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Mystery of the Big Fade-Out

There are three ways a song can end. 

There are three ways a song can end.


There can be a defined, abrupt conclusion —something radio people call a “cold” ending. Other songs come to an end with a nice last chord that slowly disappears into silence. The third way to end a recording is to have the catchy part of the song continue while simultaneously dropping the volume until there’s nothing left. That’s called the fade-out. Thousands upon thousands of tracks end this way.


But who came up with this idea? The thought came to me the other day when I caught myself listening to some music while at the mall. Fading a song into nothingness is peculiar to recordings; you almost never, ever see it done in live performances.


No one knows who invented the technique. The fade-out couldn’t have appeared any earlier than the late 1940s, when magnetic tape — an invention of the Nazis brought to America by allied soldiers — replaced the practice of one-take mechanical recordings cut directly onto a master copy. For the first time, recordings could be edited, multi-tracked and, yes, faded out.


So why did this catch on? Some composers and arrangers felt liberated because for the first time, they didn’t have to come up with a concrete way to end a song. Lazy, perhaps, but it certainly solved the problem of having to find an ending.


Another possibility is that producers or artists decided that the fade-out was the perfect way to emphasize the hook of the song — the signature melody line or construction that forms the basis of the composition — over and over again as the track ended. That way, they theorized, the hook would be burned into the listener’s mind.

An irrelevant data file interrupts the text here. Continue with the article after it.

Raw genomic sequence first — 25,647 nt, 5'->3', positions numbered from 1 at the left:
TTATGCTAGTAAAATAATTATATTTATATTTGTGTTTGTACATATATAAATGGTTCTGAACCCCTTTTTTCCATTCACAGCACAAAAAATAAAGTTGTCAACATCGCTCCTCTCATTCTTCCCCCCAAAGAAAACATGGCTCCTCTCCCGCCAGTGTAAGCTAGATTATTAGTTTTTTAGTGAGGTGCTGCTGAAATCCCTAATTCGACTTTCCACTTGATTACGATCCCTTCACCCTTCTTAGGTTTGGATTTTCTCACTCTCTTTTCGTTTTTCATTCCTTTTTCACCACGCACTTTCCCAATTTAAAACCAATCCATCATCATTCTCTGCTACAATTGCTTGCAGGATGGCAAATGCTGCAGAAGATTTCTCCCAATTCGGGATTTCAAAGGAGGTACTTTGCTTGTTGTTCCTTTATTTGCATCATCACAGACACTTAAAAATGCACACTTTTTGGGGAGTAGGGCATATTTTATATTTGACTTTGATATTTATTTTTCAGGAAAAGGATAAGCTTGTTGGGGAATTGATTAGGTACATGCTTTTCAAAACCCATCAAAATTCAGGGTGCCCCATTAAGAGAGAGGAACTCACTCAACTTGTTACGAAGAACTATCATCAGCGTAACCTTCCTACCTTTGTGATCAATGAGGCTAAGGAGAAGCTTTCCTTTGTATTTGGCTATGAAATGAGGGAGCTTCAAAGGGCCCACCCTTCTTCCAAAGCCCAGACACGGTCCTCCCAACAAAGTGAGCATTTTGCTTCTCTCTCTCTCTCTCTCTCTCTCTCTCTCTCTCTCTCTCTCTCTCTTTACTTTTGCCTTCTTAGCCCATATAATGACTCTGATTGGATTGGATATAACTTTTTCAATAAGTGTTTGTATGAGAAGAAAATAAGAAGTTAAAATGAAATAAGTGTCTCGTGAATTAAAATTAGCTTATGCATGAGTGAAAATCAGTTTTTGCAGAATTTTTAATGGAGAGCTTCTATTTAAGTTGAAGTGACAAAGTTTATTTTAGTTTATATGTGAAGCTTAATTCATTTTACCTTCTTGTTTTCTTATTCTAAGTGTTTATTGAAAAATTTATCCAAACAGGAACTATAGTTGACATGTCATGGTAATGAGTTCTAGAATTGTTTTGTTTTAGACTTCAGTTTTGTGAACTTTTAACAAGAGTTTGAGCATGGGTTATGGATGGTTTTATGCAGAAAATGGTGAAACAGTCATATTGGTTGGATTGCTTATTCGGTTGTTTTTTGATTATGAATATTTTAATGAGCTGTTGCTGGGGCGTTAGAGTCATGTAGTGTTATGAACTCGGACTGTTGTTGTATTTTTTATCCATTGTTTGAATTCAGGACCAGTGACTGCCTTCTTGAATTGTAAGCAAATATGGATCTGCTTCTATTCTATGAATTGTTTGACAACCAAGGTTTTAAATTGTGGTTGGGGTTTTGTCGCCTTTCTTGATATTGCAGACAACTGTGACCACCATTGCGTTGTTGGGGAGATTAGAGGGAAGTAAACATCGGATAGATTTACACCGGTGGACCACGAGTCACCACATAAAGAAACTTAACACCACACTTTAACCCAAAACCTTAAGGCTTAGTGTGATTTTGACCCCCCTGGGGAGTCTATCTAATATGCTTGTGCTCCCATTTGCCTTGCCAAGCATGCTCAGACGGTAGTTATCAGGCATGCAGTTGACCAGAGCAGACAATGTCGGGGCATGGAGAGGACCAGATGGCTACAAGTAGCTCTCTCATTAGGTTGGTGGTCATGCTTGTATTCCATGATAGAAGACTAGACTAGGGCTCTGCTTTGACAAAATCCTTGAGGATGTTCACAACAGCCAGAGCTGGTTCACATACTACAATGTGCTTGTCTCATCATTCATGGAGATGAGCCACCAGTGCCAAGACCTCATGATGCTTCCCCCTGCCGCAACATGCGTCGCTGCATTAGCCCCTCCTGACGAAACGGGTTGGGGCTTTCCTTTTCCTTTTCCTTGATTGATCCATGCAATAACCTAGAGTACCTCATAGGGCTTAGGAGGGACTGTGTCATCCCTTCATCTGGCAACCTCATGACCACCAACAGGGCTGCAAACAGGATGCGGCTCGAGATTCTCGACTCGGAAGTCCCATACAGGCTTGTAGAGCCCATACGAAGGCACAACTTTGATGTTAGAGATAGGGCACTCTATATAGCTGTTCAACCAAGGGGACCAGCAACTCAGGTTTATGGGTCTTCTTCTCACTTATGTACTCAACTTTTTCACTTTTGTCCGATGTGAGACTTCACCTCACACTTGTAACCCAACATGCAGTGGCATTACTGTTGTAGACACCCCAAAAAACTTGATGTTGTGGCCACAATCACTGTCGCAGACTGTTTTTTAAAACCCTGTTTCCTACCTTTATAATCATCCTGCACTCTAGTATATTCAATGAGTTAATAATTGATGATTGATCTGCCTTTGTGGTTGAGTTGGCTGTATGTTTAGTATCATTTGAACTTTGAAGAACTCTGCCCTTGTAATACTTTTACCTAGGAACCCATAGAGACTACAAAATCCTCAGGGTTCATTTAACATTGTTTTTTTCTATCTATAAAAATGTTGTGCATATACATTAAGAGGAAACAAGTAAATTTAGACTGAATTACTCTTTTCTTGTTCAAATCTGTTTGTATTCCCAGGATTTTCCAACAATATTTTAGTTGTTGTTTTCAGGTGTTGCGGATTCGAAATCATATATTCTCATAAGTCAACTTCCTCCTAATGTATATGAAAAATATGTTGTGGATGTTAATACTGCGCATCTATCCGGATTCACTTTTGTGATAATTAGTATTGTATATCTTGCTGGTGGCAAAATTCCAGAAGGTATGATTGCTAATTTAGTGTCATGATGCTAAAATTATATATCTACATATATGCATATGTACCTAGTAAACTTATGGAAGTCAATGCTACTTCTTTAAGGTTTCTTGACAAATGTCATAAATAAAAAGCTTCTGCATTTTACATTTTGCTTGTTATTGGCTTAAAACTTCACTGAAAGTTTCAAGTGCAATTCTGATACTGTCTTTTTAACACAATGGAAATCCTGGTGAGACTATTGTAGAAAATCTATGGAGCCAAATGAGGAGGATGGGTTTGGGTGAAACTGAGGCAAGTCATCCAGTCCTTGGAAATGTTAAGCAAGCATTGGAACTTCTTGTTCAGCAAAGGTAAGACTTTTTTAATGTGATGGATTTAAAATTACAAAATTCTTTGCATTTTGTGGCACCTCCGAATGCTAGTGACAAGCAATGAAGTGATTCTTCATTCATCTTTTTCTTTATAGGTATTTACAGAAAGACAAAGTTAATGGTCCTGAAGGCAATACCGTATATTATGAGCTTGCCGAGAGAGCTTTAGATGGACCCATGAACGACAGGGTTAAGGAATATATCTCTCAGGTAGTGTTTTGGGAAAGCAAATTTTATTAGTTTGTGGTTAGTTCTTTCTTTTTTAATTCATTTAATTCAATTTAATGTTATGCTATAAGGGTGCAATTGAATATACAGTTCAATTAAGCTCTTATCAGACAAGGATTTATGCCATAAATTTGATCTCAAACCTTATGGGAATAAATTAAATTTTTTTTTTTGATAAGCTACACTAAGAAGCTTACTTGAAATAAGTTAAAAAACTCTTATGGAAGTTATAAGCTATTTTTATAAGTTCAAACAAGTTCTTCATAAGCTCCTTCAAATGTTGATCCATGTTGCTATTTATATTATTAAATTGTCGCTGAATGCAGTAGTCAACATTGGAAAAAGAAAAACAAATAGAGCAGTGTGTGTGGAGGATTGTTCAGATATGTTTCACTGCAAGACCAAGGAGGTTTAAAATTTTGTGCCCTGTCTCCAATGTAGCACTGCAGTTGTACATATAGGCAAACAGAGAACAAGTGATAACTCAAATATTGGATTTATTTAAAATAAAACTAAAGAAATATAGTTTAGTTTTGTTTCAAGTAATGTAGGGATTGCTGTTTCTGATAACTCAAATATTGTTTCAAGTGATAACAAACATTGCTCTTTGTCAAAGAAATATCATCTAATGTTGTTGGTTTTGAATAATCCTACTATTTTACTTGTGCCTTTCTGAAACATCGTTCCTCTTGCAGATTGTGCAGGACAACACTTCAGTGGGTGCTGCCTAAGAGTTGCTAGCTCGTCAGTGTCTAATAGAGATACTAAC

Another theory subscribed to by musicians, artists and managers was that fading out a song using the hook left the impression that the song never ended. Something so glorious and dramatic shouldn’t have an end. The song was eternal and could be revisited ad infinitum simply by moving the needle back.


My theories are a lot less esoteric. Back then, radio stations often refused to play songs that were longer than three minutes. The quickest way to cut a long song down to the maximum allowable length was simply to fade it out. The other thing to consider is that the fade-out caught on just because it sounded – well – cool.


And it stuck.

 
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